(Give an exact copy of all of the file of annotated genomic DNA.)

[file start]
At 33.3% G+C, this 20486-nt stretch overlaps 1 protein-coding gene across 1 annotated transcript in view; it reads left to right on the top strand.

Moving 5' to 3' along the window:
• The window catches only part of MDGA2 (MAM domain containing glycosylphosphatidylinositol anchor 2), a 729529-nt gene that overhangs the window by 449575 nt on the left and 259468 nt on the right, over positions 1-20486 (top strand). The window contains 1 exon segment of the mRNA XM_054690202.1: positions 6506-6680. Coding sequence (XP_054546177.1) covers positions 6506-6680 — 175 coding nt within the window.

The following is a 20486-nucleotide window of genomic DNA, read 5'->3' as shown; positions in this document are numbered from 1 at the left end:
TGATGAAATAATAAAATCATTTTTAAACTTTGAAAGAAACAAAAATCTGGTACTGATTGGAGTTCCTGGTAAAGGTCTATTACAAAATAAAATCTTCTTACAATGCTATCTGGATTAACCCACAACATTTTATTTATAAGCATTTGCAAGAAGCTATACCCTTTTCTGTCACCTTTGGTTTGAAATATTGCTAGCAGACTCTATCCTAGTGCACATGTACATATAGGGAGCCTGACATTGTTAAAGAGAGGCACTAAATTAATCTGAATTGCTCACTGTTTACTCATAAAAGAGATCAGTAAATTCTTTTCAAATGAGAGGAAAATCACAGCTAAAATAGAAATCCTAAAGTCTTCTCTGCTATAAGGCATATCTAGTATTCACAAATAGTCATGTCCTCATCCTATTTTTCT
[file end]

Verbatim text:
At 33.3% G+C, this 20486-nt stretch overlaps 1 protein-coding gene across 1 annotated transcript in view; it reads left to right on the top strand.

Moving 5' to 3' along the window:
• The window catches only part of MDGA2 (MAM domain containing glycosylphosphatidylinositol anchor 2), a 729529-nt gene that overhangs the window by 449575 nt on the left and 259468 nt on the right, over positions 1-20486 (top strand). The window contains 1 exon segment of the mRNA XM_054690202.1: positions 6506-6680. Coding sequence (XP_054546177.1) covers positions 6506-6680 — 175 coding nt within the window.

The following is a 20486-nucleotide window of genomic DNA, read 5'->3' as shown; positions in this document are numbered from 1 at the left end:
TGATGAAATAATAAAATCATTTTTAAACTTTGAAAGAAACAAAAATCTGGTACTGATTGGAGTTCCTGGTAAAGGTCTATTACAAAATAAAATCTTCTTACAATGCTATCTGGATTAACCCACAACATTTTATTTATAAGCATTTGCAAGAAGCTATACCCTTTTCTGTCACCTTTGGTTTGAAATATTGCTAGCAGACTCTATCCTAGTGCACATGTACATATAGGGAGCCTGACATTGTTAAAGAGAGGCACTAAATTAATCTGAATTGCTCACTGTTTACTCATAAAAGAGATCAGTAAATTCTTTTCAAATGAGAGGAAAATCACAGCTAAAATAGAAATCCTAAAGTCTTCTCTGCTATAAGGCATATCTAGTATTCACAAATAGTCATGTCCTCATCCTATTTTTCT